Cooperative Extension Assesses Hail Damage in Pitt County
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“When it rains, it pours”….. Sometimes that rainfall is accompanied by hail.
That was the case on Wednesday, May 10 when a slice of Pitt County received high winds, excessive rainfall, and record-sized hail. This event resulted in trees that were toppled, some tobacco greenhouses losing their plastic coverings, damage to other farm structures, and several homes reporting damage from ice that pelted their exterior.
Whenever a hail event occurs on Pitt County farms, Cooperative Extension is called upon assess the damage and respond to calls from farmers on the recommended course of action. That began on May 16 as the Pitt County Center began a campaign to visits with 9 county farmers representing about 1,000 acres of cropland that were impacted by last week’s storm. Since corn was the first crop planted this year in Pitt County, it was the crop that was reported to be hardest hit from the storm. Corn fields in the areas of Ballards Crossroads, Ayden, and Grifton reported damage due to hail.
Dr. Ron Heiniger, NC State Extension Corn Specialist traveled to Pitt County on May 16 in an effort to advise producers on managing hail damaged corn stands. When corn experiences damage due to hail, it is recommended that farmers wait 5 to 7 days before deciding if replanting of a field is necessary. This recovery period allows a more accurate assessment of the surviving corn stand. As Heiniger visited with 9 county farmers, he implemented a process that helped farmers to decide if a field needed to be replanted of if recovery of the existing stand could be expected.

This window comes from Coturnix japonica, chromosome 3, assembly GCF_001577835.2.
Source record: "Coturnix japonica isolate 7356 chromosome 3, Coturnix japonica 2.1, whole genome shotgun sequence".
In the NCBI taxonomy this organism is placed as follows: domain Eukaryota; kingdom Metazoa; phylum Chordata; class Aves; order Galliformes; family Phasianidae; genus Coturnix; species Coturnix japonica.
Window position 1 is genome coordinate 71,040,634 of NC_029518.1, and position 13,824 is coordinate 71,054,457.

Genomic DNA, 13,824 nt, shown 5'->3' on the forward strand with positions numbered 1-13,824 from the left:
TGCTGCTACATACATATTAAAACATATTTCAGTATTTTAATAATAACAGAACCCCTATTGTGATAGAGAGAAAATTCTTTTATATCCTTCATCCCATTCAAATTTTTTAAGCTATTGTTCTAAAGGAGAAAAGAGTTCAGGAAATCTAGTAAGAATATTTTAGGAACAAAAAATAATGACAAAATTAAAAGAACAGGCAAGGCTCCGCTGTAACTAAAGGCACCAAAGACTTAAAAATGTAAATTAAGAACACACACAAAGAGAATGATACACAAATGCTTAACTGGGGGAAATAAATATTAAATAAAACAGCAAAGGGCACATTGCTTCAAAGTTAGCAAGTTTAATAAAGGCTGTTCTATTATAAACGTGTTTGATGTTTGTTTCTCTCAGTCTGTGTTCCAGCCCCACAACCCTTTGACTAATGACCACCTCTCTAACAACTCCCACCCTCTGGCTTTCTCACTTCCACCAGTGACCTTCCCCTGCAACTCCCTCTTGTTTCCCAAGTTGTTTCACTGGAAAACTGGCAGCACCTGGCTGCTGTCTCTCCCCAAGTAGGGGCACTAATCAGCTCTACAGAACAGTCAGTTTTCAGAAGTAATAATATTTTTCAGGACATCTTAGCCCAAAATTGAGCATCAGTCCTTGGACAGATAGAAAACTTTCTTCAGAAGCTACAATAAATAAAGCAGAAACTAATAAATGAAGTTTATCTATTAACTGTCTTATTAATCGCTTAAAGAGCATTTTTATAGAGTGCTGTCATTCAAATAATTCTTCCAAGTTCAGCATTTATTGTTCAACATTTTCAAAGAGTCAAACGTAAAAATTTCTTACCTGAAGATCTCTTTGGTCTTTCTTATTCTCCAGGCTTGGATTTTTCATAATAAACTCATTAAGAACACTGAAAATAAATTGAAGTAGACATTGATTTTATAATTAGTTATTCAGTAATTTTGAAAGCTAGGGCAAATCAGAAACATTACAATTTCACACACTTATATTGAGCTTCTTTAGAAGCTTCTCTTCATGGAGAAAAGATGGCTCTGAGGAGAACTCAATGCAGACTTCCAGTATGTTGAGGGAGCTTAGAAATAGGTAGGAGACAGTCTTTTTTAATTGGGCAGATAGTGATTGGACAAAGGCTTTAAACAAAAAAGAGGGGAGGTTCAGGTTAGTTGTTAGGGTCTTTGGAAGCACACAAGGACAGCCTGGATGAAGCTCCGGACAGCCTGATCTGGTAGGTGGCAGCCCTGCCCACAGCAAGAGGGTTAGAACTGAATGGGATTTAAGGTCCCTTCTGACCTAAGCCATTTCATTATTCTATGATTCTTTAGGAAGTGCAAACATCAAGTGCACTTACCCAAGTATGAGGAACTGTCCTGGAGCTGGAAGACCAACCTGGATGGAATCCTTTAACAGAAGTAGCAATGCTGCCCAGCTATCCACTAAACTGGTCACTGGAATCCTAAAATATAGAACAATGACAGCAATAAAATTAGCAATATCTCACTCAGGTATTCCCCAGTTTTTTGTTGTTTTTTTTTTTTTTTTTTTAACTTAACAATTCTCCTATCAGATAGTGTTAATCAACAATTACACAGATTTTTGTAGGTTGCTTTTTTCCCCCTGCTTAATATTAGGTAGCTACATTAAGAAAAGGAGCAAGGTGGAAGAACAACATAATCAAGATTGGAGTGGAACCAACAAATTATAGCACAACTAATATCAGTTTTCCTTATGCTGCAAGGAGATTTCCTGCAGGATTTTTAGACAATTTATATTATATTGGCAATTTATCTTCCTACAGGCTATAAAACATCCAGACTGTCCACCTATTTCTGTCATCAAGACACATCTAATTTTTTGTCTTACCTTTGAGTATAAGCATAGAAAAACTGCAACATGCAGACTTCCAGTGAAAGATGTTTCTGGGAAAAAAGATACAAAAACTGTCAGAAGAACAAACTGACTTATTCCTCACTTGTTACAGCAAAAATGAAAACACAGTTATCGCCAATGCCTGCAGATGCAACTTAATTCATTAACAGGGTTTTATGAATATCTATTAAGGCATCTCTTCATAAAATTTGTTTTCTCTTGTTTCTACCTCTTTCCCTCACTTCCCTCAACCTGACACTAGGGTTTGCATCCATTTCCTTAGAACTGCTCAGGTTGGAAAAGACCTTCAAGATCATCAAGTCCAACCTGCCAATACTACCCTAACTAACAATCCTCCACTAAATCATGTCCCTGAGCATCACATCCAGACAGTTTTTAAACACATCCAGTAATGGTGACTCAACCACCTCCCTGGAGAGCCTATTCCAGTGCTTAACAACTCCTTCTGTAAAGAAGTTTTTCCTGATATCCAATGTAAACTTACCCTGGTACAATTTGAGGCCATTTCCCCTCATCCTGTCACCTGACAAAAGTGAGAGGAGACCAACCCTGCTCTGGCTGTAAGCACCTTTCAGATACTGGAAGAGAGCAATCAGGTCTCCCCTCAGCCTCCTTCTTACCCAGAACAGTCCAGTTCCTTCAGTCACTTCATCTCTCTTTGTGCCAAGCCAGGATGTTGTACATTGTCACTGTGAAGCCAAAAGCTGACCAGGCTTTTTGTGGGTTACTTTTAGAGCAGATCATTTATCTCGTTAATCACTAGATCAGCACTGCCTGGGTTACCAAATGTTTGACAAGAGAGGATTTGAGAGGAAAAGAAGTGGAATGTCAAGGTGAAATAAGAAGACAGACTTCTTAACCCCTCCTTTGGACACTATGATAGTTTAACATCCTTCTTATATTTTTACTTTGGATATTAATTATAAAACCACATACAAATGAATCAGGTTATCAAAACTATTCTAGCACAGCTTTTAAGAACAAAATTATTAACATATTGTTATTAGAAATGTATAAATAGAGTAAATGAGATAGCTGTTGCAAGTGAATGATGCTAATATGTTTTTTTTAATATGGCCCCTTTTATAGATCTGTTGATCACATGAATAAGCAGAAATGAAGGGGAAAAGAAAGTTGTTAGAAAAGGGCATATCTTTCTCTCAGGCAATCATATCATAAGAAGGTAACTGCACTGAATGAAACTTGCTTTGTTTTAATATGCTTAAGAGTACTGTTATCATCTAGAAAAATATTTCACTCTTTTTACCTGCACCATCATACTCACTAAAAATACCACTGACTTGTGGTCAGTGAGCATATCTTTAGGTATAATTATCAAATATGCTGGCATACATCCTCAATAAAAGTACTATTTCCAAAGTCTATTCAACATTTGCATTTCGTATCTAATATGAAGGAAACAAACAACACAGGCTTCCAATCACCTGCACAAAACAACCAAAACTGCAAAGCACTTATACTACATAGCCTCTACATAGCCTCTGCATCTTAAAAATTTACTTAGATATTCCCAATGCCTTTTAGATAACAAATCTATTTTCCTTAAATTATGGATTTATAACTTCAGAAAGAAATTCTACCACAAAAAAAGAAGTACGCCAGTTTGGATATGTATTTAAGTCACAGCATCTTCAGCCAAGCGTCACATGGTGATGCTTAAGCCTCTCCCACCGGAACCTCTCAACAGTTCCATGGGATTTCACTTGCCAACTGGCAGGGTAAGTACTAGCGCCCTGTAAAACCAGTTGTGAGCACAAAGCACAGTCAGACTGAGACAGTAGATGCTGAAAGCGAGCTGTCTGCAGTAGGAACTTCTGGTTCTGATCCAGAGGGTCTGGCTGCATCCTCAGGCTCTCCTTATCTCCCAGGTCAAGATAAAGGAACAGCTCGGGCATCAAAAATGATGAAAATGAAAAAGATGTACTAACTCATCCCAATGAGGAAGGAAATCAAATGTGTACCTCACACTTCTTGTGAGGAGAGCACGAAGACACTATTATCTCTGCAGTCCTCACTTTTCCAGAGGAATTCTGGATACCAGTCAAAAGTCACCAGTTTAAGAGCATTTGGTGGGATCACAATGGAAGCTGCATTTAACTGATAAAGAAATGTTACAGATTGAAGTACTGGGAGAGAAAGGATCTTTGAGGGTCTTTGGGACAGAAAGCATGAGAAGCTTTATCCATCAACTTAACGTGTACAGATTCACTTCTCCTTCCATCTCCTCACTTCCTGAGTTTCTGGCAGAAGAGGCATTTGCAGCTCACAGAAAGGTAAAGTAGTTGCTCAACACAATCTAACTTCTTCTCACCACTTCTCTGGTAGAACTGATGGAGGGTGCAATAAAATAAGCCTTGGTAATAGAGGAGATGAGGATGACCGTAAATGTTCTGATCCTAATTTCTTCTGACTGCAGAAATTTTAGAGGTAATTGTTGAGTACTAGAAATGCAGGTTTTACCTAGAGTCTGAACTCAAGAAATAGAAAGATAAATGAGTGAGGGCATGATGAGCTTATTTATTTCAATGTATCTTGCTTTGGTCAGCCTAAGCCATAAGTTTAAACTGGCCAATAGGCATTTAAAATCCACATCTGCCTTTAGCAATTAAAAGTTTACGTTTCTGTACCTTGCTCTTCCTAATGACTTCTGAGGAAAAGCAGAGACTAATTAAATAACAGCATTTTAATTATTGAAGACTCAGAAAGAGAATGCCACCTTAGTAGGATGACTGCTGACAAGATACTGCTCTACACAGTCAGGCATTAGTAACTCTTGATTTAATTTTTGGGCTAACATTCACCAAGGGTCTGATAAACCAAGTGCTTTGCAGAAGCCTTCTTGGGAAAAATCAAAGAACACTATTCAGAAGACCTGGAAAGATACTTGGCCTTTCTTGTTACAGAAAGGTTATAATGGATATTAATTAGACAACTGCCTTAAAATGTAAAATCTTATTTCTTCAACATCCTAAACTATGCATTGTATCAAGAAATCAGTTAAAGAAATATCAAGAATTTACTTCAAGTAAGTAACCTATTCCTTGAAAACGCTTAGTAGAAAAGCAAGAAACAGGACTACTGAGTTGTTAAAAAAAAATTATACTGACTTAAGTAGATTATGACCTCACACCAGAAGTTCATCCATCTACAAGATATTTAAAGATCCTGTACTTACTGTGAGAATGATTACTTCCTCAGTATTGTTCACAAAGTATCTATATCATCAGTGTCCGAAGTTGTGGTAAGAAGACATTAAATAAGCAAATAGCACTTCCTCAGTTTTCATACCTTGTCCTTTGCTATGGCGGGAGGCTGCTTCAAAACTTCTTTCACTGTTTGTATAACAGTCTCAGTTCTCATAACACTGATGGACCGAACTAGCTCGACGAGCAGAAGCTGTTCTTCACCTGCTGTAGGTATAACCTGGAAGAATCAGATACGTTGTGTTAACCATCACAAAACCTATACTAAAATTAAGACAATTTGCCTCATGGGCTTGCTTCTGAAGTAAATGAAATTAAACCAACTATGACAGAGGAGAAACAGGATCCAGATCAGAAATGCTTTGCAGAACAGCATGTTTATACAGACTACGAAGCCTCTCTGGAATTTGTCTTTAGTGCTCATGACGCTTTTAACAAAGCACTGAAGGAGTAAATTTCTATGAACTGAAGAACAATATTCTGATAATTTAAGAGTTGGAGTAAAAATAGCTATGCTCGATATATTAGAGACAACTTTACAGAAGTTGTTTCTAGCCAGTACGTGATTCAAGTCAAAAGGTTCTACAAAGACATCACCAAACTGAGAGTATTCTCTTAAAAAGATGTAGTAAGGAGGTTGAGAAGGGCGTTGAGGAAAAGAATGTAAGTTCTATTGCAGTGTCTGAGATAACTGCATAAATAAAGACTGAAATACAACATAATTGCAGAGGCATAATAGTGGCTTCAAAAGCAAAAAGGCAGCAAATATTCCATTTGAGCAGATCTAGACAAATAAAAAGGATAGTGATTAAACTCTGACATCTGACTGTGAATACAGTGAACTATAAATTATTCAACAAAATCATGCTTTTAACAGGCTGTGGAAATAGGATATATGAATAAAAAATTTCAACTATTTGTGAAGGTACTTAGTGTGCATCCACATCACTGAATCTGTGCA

The first step in evaluating a corn field that has been damaged by hail is to determine which plants will recover and which ones will not. This is determined by finding the growing point at the current stage of growth of the corn plant.
The growing point appears as a dome-shaped area of dense tissue at the base of the plant. If the growing point has a darkened color, the corn plant will not be able to sustain future growth. Small corn plants which have their growing points below the soil surface are almost always unaffected by hail events. Corn which is about knee-high has its growing point about 1 to 1.5 inches above the soil surface. The larger the corn, the more loss that can be expected as a result of a hail storm.
In addition to the health of the growing point, some hailed damaged plants may exhibit a “buggy whip” growth habit. “Buggy whipped” plants occur when the dead leaves wrap around the plant preventing the new growth from emerging from the whorl. If the leaves are severely restricted, the outer leaf tissue will be very tight and often prevents further growth of these corn plants.
Lastly, depending on the row width used at planting, by taking various stand counts in field based on 1/1000th of an acre, a percentage of surviving plants is then determined in order to calculate the remaining total population. A minimal population of 18,000 plant per acre is used to decide if replanting is necessary.
At the end of the day, it was determined that 84% of the corn fields that were evaluated would recover from this recent hail damage with no corrective action being required. Dr. Heiniger also discouraged any applications of a fungicide due to the fact that the injury to the corn would be bacterial and not fungal. Therefore, these plants would not benefit from such applications.
For a full description of the process used to evaluate hail-damaged corn stands